The Birth of a Nation is based on the true story of the 1831 slave revolt led by Nat Turner. Pluses? Birth of a Nation has lots of them. Nate Parker — who directs, writes and stars — is charismatic, and he’s surrounded by a good supporting cast. Even though his movie crawls in spots, he’s a pretty good writer and director.
Parker plays Turner as a man who has visions and who believes — and whose family and friends believe — is destined to be a great leader. So he’s played as a kind, deeply religious Christian forced to preach the gospel to slaves on plantations other than his own. He’s also a slave, so his sermons are supposed to keep underfed and horribly mistreated slaves in line.
A couple of devastating and every ugly events happen to Turner, and he flips. The rest is history, or at least Parker’s interpretation of history.
Earlier, I italicized the words based and true. Don’t worry, though I am going to be a bit critical of Parker’s film, overall I liked the movie. But criticism of a film in this genre gets tricky. In the past, for so-so reviews of race-oriented movies like Selma, which I didn’t like, and 12 Years a Slave, which I thought was pretty good but not close to a best picture, I was labeled a racist. Writing that Brokeback Mountain was just pretty good got me called a homophobe.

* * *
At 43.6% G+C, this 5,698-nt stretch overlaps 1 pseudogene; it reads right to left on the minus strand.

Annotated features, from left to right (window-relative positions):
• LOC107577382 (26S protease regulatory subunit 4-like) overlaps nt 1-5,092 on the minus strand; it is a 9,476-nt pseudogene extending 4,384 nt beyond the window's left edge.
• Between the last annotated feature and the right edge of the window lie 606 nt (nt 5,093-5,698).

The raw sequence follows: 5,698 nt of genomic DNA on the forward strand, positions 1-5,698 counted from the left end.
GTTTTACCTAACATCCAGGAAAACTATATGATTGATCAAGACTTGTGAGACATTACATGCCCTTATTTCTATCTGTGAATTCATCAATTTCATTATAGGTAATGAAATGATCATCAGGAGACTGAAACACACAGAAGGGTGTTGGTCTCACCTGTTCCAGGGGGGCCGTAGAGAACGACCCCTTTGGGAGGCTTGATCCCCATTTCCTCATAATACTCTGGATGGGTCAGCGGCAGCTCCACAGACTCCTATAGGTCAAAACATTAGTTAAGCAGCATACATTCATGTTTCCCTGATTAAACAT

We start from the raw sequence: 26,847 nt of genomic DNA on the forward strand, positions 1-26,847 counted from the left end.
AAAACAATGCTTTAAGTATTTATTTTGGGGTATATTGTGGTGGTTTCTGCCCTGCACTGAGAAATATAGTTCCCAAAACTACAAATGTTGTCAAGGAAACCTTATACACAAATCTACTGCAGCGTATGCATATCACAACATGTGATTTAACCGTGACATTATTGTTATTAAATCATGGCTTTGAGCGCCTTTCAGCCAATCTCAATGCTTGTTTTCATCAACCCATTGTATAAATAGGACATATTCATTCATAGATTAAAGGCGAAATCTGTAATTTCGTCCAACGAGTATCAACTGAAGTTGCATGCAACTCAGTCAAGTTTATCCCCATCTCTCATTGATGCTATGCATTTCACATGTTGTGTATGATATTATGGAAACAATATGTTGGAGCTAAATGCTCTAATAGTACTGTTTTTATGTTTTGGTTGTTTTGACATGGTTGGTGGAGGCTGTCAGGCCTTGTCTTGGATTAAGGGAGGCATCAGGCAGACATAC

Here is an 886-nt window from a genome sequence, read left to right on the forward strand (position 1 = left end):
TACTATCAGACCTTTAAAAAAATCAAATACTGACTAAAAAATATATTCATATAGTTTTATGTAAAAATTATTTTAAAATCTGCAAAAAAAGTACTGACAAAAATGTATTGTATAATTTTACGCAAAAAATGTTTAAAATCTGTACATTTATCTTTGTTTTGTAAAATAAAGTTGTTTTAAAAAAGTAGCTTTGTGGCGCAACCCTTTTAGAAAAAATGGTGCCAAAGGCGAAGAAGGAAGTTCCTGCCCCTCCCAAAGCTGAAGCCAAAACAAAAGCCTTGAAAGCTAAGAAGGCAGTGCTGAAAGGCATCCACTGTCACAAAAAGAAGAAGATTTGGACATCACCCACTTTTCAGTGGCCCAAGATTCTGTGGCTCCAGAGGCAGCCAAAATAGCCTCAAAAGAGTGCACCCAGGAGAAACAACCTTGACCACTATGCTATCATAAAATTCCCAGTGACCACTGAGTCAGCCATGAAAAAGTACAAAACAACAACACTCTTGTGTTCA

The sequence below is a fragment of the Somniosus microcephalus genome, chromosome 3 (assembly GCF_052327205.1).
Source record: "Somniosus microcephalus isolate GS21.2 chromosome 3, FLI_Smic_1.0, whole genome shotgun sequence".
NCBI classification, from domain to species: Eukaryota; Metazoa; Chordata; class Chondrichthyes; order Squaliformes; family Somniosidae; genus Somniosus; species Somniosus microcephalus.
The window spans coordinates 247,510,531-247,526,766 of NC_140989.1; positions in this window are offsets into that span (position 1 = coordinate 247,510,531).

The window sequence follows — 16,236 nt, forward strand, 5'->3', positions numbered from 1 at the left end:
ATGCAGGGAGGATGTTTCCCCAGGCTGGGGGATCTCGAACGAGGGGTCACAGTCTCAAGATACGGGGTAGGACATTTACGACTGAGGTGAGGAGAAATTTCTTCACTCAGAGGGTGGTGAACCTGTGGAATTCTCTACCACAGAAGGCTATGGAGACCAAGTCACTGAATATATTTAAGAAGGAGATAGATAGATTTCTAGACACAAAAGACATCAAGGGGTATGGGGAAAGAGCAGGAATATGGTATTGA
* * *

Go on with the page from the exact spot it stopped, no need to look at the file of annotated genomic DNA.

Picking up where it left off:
Never miss a local story.
So I approach my knocks on Parker’s film with trepidation. This movie is about a historical event. My biggest criticism is that while Turner and other slaves were victims of a degrading and unjust system and the rebellion was righteous, Parker paints Turner as a bit nicer than he might have actually been. Or so my limited research says. Considering the social struggle now occurring in this nation, if one is going to do a historical biopic, one ought to endeavor to be as accurate as possible.
And that leads to this: I am a movie critic and I’m reviewing a movie. Doing any kind of criticism is akin to tiptoeing through a minefield. A film review is about acting, directing, storyline, writing, editing, etc. and it is not my place to judge history. This is a well-done, dark, gritty movie about the biggest black eye in this country’s history, even if it didn’t unfold exactly like Parker’s movie says.
Birth of a Nation
Director: Nate Parker
Stars: Nate Parker, Armie Hammer, Aja Naomi King, Penelope Ann Miller, Jackie Earle Haley, Aunjanue Ellis, Colman Domingo
Mr. Movie rating: 4 stars
Rated R for extreme violence, brief nudity. It’s playing at Regal’s Columbia Center 8, the Fairchild Cinemas Pasco 12 and Queensgate 12, and at Walla Walla Grand Cinemas.
5 stars to 4 1/2 stars: Must see on the big screen.
4 stars to 3 1/2 stars: Good film, see it if it’s your type of movie.
3 stars to 2 1/2 stars: Wait until it comes out on DVD.
2 stars to 1 star: Don’t bother.
0 stars: Speaks for itself.